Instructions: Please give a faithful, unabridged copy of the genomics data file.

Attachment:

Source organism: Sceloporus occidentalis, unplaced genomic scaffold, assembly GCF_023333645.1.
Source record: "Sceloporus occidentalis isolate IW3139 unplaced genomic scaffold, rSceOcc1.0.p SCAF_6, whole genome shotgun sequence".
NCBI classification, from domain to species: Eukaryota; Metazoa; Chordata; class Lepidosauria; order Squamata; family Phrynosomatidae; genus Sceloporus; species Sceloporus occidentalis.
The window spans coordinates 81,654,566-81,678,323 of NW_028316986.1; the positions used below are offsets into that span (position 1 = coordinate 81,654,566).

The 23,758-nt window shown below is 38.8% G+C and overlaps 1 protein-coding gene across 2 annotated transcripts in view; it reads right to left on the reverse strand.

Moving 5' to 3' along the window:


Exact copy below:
Source organism: Sceloporus occidentalis, unplaced genomic scaffold, assembly GCF_023333645.1.
Source record: "Sceloporus occidentalis isolate IW3139 unplaced genomic scaffold, rSceOcc1.0.p SCAF_6, whole genome shotgun sequence".
NCBI classification, from domain to species: Eukaryota; Metazoa; Chordata; class Lepidosauria; order Squamata; family Phrynosomatidae; genus Sceloporus; species Sceloporus occidentalis.
The window spans coordinates 81,654,566-81,678,323 of NW_028316986.1; the positions used below are offsets into that span (position 1 = coordinate 81,654,566).

The 23,758-nt window shown below is 38.8% G+C and overlaps 1 protein-coding gene across 2 annotated transcripts in view; it reads right to left on the reverse strand.

Moving 5' to 3' along the window: